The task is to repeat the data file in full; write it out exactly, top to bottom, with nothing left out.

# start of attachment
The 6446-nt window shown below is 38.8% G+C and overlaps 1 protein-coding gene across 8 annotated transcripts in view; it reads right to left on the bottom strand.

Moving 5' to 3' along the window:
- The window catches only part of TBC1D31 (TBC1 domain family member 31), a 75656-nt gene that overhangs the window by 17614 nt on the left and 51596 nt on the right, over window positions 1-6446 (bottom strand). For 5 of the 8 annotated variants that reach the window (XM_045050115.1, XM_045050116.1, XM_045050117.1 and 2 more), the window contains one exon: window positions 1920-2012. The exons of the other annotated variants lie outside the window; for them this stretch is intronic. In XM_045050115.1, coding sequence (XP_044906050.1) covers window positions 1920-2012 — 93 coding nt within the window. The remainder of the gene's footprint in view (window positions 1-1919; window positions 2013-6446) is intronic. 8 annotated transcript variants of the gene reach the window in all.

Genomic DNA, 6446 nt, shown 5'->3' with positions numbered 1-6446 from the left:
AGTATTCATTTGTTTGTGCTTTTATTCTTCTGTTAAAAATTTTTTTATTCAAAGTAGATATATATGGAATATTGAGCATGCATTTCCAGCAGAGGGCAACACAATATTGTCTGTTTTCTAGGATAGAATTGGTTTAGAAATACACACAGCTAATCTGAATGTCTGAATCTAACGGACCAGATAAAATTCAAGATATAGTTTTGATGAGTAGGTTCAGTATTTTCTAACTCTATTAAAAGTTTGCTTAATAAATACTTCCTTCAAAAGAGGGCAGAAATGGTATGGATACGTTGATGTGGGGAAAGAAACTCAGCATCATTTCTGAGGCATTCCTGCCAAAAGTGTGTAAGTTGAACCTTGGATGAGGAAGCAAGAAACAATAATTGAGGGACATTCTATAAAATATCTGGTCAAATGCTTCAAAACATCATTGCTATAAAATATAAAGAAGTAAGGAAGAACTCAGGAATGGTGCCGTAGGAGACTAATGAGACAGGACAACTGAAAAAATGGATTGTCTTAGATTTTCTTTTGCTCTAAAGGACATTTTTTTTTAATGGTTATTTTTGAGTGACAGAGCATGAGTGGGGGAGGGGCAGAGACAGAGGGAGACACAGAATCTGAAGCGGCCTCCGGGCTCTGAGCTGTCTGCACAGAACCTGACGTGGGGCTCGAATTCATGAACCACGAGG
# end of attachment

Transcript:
The 6446-nt window shown below is 38.8% G+C and overlaps 1 protein-coding gene across 8 annotated transcripts in view; it reads right to left on the bottom strand.

Moving 5' to 3' along the window:
- The window catches only part of TBC1D31 (TBC1 domain family member 31), a 75656-nt gene that overhangs the window by 17614 nt on the left and 51596 nt on the right, over window positions 1-6446 (bottom strand). For 5 of the 8 annotated variants that reach the window (XM_045050115.1, XM_045050116.1, XM_045050117.1 and 2 more), the window contains one exon: window positions 1920-2012. The exons of the other annotated variants lie outside the window; for them this stretch is intronic. In XM_045050115.1, coding sequence (XP_044906050.1) covers window positions 1920-2012 — 93 coding nt within the window. The remainder of the gene's footprint in view (window positions 1-1919; window positions 2013-6446) is intronic. 8 annotated transcript variants of the gene reach the window in all.

Genomic DNA, 6446 nt, shown 5'->3' with positions numbered 1-6446 from the left:
AGTATTCATTTGTTTGTGCTTTTATTCTTCTGTTAAAAATTTTTTTATTCAAAGTAGATATATATGGAATATTGAGCATGCATTTCCAGCAGAGGGCAACACAATATTGTCTGTTTTCTAGGATAGAATTGGTTTAGAAATACACACAGCTAATCTGAATGTCTGAATCTAACGGACCAGATAAAATTCAAGATATAGTTTTGATGAGTAGGTTCAGTATTTTCTAACTCTATTAAAAGTTTGCTTAATAAATACTTCCTTCAAAAGAGGGCAGAAATGGTATGGATACGTTGATGTGGGGAAAGAAACTCAGCATCATTTCTGAGGCATTCCTGCCAAAAGTGTGTAAGTTGAACCTTGGATGAGGAAGCAAGAAACAATAATTGAGGGACATTCTATAAAATATCTGGTCAAATGCTTCAAAACATCATTGCTATAAAATATAAAGAAGTAAGGAAGAACTCAGGAATGGTGCCGTAGGAGACTAATGAGACAGGACAACTGAAAAAATGGATTGTCTTAGATTTTCTTTTGCTCTAAAGGACATTTTTTTTTAATGGTTATTTTTGAGTGACAGAGCATGAGTGGGGGAGGGGCAGAGACAGAGGGAGACACAGAATCTGAAGCGGCCTCCGGGCTCTGAGCTGTCTGCACAGAACCTGACGTGGGGCTCGAATTCATGAACCACGAGG